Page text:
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French Bill 1630 to establish a copyright framework for artificial intelligence

On 12 September 2023, eight French members of parliament submitted a bill to the French National Assembly aimed at establishing a copyright framework for artificial intelligence[1].

The bill aims to regulate the creation and use of works of art generated by artificial intelligence (AI) systems by amending the French Intellectual Property Code to provide greater protection for the rights of artists and authors.

The bill comprises four articles:

  • Article 1 proposes to add a paragraph to article L 131-3 of the French Intellectual Property Code (CPI): “The integration by artificial intelligence software of intellectual works protected by copyright in its system, and a fortiori their exploitation, is subject to the general provisions of this Code and therefore to authorisation by the authors or rightful claimants”.
  • Article 2 proposes to add the following provisions to article L 321-2 of the CPI: “When the work is created by an artificial intelligence without direct human intervention, the only rights holders are the authors or rightful claimants of the works that made it possible to conceive the said artificial work” and to entrust the collective management of rights in works generated by artificial intelligence to authors’ societies or other collective management organisations.
  • Article 3 recommends adding a paragraph to Article L 121-2 of the CPI requiring the words “AI-generated work” to be affixed, along with the name of the author who made the work possible.
  • Lastly, Article 4 suggests supplementing Article L 121-2 of the CPI with the creation of a tax on works generated by AI systems from works whose origin cannot be determined. This tax would be imposed on the company operating the AI system that created the work, and the amount would be set by decree.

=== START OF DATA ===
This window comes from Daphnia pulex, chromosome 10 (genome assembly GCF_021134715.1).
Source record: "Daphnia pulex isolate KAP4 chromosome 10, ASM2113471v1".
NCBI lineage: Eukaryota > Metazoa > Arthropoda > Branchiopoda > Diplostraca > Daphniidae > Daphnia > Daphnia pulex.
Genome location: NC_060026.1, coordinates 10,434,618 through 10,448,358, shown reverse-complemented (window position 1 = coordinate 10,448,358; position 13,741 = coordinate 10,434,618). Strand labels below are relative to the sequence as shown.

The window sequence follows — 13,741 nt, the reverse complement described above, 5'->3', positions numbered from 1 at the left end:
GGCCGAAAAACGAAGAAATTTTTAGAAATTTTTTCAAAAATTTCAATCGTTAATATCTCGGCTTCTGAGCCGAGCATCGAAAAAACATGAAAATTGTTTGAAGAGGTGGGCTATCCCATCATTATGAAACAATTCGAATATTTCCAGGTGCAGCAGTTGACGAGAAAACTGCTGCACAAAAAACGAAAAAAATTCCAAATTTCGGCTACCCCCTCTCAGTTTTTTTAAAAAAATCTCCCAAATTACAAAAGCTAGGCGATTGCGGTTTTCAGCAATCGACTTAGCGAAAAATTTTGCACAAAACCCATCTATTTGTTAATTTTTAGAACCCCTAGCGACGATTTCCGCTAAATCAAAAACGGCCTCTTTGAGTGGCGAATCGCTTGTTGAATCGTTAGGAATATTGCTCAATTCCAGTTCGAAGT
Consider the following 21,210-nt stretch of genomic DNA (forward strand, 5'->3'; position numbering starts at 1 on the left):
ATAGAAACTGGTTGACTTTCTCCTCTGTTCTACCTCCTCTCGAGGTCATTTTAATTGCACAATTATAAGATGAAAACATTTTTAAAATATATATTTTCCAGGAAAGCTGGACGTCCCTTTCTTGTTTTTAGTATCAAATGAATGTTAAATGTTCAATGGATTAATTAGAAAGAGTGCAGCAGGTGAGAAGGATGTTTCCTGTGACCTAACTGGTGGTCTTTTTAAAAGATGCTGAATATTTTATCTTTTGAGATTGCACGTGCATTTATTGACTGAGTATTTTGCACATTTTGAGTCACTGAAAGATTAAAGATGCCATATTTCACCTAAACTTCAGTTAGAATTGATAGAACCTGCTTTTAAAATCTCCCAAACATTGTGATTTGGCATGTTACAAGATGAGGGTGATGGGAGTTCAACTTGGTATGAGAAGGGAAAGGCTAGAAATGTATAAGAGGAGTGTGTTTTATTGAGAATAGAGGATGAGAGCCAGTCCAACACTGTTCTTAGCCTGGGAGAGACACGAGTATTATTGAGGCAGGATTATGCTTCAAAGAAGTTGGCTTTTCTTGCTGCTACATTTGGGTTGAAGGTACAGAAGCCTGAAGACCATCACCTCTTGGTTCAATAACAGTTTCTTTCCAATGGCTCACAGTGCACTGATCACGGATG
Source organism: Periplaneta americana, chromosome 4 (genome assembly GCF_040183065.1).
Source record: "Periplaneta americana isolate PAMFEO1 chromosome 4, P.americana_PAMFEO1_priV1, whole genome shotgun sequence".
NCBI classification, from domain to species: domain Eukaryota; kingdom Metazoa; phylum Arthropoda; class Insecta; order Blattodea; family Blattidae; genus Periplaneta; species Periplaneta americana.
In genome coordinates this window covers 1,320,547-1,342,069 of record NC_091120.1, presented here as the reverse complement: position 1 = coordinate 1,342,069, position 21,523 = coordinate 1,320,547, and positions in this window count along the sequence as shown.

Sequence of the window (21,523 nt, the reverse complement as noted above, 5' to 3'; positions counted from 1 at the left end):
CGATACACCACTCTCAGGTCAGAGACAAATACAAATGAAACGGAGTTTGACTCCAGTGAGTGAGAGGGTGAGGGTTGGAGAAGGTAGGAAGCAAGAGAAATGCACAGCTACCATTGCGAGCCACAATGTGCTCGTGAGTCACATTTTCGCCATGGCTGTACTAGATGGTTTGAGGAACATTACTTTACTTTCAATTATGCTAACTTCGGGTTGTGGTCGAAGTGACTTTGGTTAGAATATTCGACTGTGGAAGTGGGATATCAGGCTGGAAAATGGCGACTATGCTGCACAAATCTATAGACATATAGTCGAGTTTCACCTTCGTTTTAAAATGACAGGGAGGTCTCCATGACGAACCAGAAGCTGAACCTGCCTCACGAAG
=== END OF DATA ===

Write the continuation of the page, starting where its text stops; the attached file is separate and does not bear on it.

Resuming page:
This proposal gives an important role to collective management organisations in the management of rights to works generated by an AI system and in the management of the levy proposed in Article 4. It is also worth highlighting the obligation to label works generated by an AI system, consistent with the provisions of the European Parliament’s draft regulation on AI (or AI Act) adopted on 14 June 2023[2].

In a context in which copyright protection for a work of art created by an AI system is becoming increasingly recognised (notably with the first decision handed down by the Chinese Beijing Internet Court on 27 November 2023[3]), the French MPs’ initiative seems to be welcome.

However, this proposal could run into implementation difficulties. The provisions of the proposal are technically complicated to apply because of the difficulty of identifying the original information used to create the work or the proportion of an original work present in the final result. Furthermore, if this proposal were adopted, it would raise the problem of compliance with European Union law and the illegibility of Member States’ legislation. Indeed, if each State were to adopt its own proposed law, different and even opposing positions could be applied. Such a scenario would be contrary to the uniformity and consistency of the rules advocated by the European Union.

This is all the more true given that on 8 December 2023, Members of the European Parliament reached a provisional agreement on the Regulation on Artificial Intelligence (AI Act)[4]. This regulation aims to guarantee fundamental rights, democracy, the rule of law and environmental sustainability by protecting them against the risks associated with AI, while encouraging innovation. The proposed French law, which deals with issues covered by the European regulation, cannot contain provisions that run counter to this regulation, which is still being drafted.

In any case, the proposal is still far from being adopted and is likely to evolve considerably during the dialogue.

Léa Naud


[1] Proposition de loi n° 1630 visant à encadrer l’intelligence artificielle par le droit d’auteur : https://www.assemblee-nationale.fr/dyn/16/textes/l16b1630_proposition-loi.

[2] COM(2021) 206 : https://eur-lex.europa.eu/legal-content/FR/TXT/HTML/?uri=CELEX:52021PC0206.

[3] Beijing Internet Court, Li Yunkai v. Liu Yuanchun, 27 nov. 2023, Beijing 0491 Republic of China No. 11279.

[4] https://www.europarl.europa.eu/news/fr/press-room/20231206IPR15699/loi-sur-l-intelligence-artificielle-accord-sur-des-regles-globales.